Patriot, who is no stranger to our best RAM list, has many interesting product lines in its wide repertoire. However, the memory specialist recently revamped one of its emblematic lineups to keep up with the current RGB trend. As the name implies, the Viper Steel RGB series comes with a redesigned heat distributor and RGB lighting.
The new series marks the second time Patriot has included RGB lighting in its DDR4 offering, with the first being the Viper RGB series that debuted way back in 2018. While looks can be important, performance also plays a big role, and the Viper Steel RGB DDR4-3600 memory kit is here to show us what it is or isn’t made of.
Viper Steel RGB memory modules come with the standard black circuit board with a matching matte black heat spreader. It was nice of Patriot to keep the aluminum heat spreader as uncluttered as possible. Only the golden Viper logo and typical specification sticker are present on the heat spreader and the latter is removable.
At 44mm (1.73in), the Viper Steel RGB isn’t overly tall, so we’d expect it to fit under most CPU air coolers on the market. Nevertheless, we recommend that you double check that you have enough free space for the memory modules. The RGB light bar has five customizable lighting zones. Patriot does not offer a program to control the lighting, so you have to rely on the software of your motherboard. The compatibility list includes Asus Aura Sync, Gigabyte RGB Fusion, MSI Mystic Light Sync, and ASRock Polychrome Sync.
The Viper Steel RGB is a dual-channel 32GB memory kit, so you receive two 16GB memory modules with an eight-layer circuit board and a dual-rank design. Although Thaiphoon Burner picked up the integrated circuits (ICs) as Hynix chips, the software was unable to identify the exact model. However, these must be AFR (A-die) ICs, more specifically H5AN8G8NAFR-VKC.
You’ll find that the stock Viper Steel RGB defaults to DDR4-2666 and 19-19-19-43. If you enable the XMP profile on the memory modules, they go to DDR4-3600 at 20-26-26-46. The DRAM voltage required for DDR4-3600 is 1.35V. For more information on timing and frequency considerations, see our PC Memory 101 feature and our story on how to buy RAM.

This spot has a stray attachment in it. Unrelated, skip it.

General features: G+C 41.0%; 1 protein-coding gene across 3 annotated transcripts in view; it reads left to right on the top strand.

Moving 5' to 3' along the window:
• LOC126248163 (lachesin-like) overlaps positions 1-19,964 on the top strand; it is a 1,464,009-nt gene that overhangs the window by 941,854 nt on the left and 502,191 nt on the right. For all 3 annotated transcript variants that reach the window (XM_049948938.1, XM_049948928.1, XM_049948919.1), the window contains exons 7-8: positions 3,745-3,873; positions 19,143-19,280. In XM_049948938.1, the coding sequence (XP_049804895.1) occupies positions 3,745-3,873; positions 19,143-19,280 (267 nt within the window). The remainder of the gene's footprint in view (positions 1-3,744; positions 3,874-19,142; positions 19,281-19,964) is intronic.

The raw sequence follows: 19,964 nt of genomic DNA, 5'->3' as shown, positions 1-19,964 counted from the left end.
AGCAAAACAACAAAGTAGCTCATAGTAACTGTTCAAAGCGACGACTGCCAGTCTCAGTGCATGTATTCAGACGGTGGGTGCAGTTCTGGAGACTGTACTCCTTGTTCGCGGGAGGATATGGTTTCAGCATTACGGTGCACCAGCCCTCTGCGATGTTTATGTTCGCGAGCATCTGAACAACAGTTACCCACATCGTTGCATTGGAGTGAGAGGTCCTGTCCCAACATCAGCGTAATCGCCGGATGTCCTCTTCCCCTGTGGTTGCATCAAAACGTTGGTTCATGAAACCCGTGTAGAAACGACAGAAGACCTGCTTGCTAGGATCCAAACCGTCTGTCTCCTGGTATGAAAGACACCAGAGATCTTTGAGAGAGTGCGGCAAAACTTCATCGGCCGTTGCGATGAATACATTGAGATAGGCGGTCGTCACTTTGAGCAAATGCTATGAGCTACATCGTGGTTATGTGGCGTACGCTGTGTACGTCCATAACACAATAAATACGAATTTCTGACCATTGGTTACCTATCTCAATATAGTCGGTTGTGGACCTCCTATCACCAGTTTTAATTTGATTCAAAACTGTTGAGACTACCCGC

|Memory Kit||part number||Capacity||data rate||Primary times||Tension||Guarantee|
|G.Skill Trident Z Royal||F4-4000C17D-32GTRGB||2x16GB||DDR4-4000 (XMP)||17-18-18-38 (2T)||1.40 Volt||Lifetime|
|Crucial Ballistix Max RGB||BLM2K16G40C18U4BL||2x16GB||DDR4-4000 (XMP)||18-19-19-39 (2T)||1.35 Volt||Lifetime|
|G.Skill Trident Z Neo||F4-3600C16D-32GTZN||2x16GB||DDR4-3600 (XMP)||16-16-16-36 (2T)||1.35 Volt||Lifetime|
|Klevv Bolt XR||KD4AGU880-36A180C||2x16GB||DDR4-3600 (XMP)||18-22-22-42 (2T)||1.35 Volt||Lifetime|
|Patriot Viper Steel RGB||PVSR432G360C0K||2x16GB||DDR4-3600 (XMP)||20-26-26-46 (2T)||1.35 Volt||Lifetime|
Our Intel test system consists of an Intel Core i9-10900K and Asus ROG Maximus XII Apex on the 0901 firmware. On the other hand, the AMD testbed uses an AMD Ryzen 5 3600 and ASRock B550 Taichi with the 1.30 firmware. The MSI GeForce RTX 2080 Ti Gaming Trio performs the graphics tasks on both platforms.
Things didn’t go well with the Viper Steel RGB on the Intel platform. Memory was at the bottom of our application’s RAM benchmarks and came last in the game tests. Our results did not reveal specific workloads where the Viper Steel RGB stood out.
The loose timings did not significantly hinder the performance of the Viper Steel RGB. Logically, it lagged behind its DDR4-3600 rivals who have tighter timings. The data rate of the Viper Steel RGB allowed it to work in a 1:1 ratio with our Ryzen 5 3600’s FCLK, so it didn’t deliver any performance hits, unlike the DDR4-4000 offerings. With a capable Zen 3 processor capable of running at 2,000MHz FCLK, the Viper Steel RGB is unlikely to outperform the high-frequency kits.
Tune overclocking and latency
Overclocking potential is not the strongest feature of the Viper Steel RGB. Increasing the DRAM voltage from 1.35V to 1.45V only brought us to DDR4-3800. Although we had to keep the tRCD, tRP and tRAS at their XMP values, we were able to reduce the CAS latency to 17.
Lowest stable timing
|Memory Kit||DDR4-3600 (1.45V)||DDR4-3800 (1.45V)||DDR4-4000 (1.45V)||DDR4-4133 (1.45V)||DDR4-4200 (1.45V)|
|G.Skill Trident Z Neo DDR4-3600 C16||13-14-14-35 (2T)||N/A||N/A||N/A||19-19-19-39 (2T)|
|Crucial Ballistix Max RGB DDR4-4000 C18||N/A||N/A||16-19-19-39 (2T)||N/A||20-20-20-40 (2T)|
|G.Skill Trident Z Royal DDR4-4000 C17||N/A||N/A||15-16-16-36 (2T)||18-19-19-39 (2T)||N/A|
|Klevv Bolt XR DDR4-3600 C18||16-19-19-39 (2T)||N/A||N/A||18-22-22-42 (2T)||N/A|
|Patriot Viper Steel RGB DDR4-3600 C20||16-20-20-40 (2T)||17-26-26-46 (2T)||N/A||N/A||N/A|
As we have seen before, you cannot use Hynix ICs at very tight times. That’s not to say that the Viper Steel RGB doesn’t have room to move. With a DRAM voltage of 1.45 V, we optimized the memory to run at 16-20-20-40 as opposed to the 20-26-26-46 timings of the XMP profile.
It’s no surprise that the Viper Steel RGB DDR4-3600 C20 won’t beat competing memory kits with more optimized timings. The problem is that C20 is basically at the bottom of the barrel by DDR4-3600 standards.
The Viper Steel RGB won’t match or surpass the competition without some serious manual tweaks. The hefty $184.99 price tag on the memory kit doesn’t do it any favors either. To put it in perspective, the cheapest DDR4-3600 2x16GB memory kit on the market starts at $154.99 and checks in with C18. Unless Patriot rethinks prices for the Viper Steel RGB DDR4-3600 C20, the memory kit probably won’t be on anyone’s radar.